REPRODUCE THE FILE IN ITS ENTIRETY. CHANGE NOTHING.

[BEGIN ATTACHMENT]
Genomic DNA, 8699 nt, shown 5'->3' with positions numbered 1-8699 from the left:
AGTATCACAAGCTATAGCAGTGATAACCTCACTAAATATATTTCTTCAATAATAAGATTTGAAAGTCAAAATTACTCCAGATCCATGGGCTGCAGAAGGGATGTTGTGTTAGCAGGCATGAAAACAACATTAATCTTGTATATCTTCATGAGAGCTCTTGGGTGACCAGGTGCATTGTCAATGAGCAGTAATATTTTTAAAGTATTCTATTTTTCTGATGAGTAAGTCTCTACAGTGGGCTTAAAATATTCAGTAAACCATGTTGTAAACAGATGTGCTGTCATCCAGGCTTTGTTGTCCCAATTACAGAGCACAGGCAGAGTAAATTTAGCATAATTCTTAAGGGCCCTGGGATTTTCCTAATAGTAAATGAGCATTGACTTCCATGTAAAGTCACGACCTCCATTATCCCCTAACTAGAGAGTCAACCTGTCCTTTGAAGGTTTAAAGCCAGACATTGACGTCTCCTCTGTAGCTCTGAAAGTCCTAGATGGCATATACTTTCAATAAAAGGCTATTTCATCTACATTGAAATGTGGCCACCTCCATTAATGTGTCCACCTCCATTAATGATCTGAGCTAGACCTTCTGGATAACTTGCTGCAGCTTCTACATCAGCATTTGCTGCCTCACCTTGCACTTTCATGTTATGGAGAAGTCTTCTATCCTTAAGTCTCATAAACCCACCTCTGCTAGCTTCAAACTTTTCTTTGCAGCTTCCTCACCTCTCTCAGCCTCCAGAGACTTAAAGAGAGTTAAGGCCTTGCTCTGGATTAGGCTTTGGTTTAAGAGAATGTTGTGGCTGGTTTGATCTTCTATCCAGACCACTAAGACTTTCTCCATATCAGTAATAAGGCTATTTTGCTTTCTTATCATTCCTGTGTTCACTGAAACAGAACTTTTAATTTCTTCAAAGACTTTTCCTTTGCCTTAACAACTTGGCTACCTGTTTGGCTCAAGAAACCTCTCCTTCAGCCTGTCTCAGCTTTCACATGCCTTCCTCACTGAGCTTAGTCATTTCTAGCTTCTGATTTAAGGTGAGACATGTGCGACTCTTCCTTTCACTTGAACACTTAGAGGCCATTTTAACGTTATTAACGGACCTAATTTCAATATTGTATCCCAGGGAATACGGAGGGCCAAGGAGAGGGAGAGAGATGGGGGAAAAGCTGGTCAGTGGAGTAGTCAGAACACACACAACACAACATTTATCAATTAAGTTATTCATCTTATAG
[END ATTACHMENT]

Genomic DNA, 8699 nt, shown 5'->3' with positions numbered 1-8699 from the left:
AGTATCACAAGCTATAGCAGTGATAACCTCACTAAATATATTTCTTCAATAATAAGATTTGAAAGTCAAAATTACTCCAGATCCATGGGCTGCAGAAGGGATGTTGTGTTAGCAGGCATGAAAACAACATTAATCTTGTATATCTTCATGAGAGCTCTTGGGTGACCAGGTGCATTGTCAATGAGCAGTAATATTTTTAAAGTATTCTATTTTTCTGATGAGTAAGTCTCTACAGTGGGCTTAAAATATTCAGTAAACCATGTTGTAAACAGATGTGCTGTCATCCAGGCTTTGTTGTCCCAATTACAGAGCACAGGCAGAGTAAATTTAGCATAATTCTTAAGGGCCCTGGGATTTTCCTAATAGTAAATGAGCATTGACTTCCATGTAAAGTCACGACCTCCATTATCCCCTAACTAGAGAGTCAACCTGTCCTTTGAAGGTTTAAAGCCAGACATTGACGTCTCCTCTGTAGCTCTGAAAGTCCTAGATGGCATATACTTTCAATAAAAGGCTATTTCATCTACATTGAAATGTGGCCACCTCCATTAATGTGTCCACCTCCATTAATGATCTGAGCTAGACCTTCTGGATAACTTGCTGCAGCTTCTACATCAGCATTTGCTGCCTCACCTTGCACTTTCATGTTATGGAGAAGTCTTCTATCCTTAAGTCTCATAAACCCACCTCTGCTAGCTTCAAACTTTTCTTTGCAGCTTCCTCACCTCTCTCAGCCTCCAGAGACTTAAAGAGAGTTAAGGCCTTGCTCTGGATTAGGCTTTGGTTTAAGAGAATGTTGTGGCTGGTTTGATCTTCTATCCAGACCACTAAGACTTTCTCCATATCAGTAATAAGGCTATTTTGCTTTCTTATCATTCCTGTGTTCACTGAAACAGAACTTTTAATTTCTTCAAAGACTTTTCCTTTGCCTTAACAACTTGGCTACCTGTTTGGCTCAAGAAACCTCTCCTTCAGCCTGTCTCAGCTTTCACATGCCTTCCTCACTGAGCTTAGTCATTTCTAGCTTCTGATTTAAGGTGAGACATGTGCGACTCTTCCTTTCACTTGAACACTTAGAGGCCATTTTAACGTTATTAACGGACCTAATTTCAATATTGTATCCCAGGGAATACGGAGGGCCAAGGAGAGGGAGAGAGATGGGGGAAAAGCTGGTCAGTGGAGTAGTCAGAACACACACAACACAACATTTATCAATTAAGTTATTCATCTTATAG